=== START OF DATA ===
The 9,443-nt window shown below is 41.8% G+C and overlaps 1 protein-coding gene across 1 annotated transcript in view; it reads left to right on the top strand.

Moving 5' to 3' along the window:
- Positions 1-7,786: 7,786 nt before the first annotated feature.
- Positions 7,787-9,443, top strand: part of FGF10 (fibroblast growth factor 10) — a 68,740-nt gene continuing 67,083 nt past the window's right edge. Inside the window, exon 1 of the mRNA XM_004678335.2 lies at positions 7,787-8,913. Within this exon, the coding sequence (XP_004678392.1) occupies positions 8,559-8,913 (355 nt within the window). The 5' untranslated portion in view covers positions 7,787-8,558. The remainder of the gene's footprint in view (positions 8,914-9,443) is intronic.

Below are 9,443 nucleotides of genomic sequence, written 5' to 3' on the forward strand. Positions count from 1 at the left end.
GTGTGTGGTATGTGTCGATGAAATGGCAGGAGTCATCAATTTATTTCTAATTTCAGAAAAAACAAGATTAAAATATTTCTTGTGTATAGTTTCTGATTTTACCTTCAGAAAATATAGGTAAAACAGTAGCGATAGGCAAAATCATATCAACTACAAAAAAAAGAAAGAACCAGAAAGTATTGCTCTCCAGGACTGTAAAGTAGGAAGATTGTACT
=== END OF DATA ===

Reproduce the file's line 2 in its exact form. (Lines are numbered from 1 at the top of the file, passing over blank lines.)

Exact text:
Moving 5' to 3' along the window: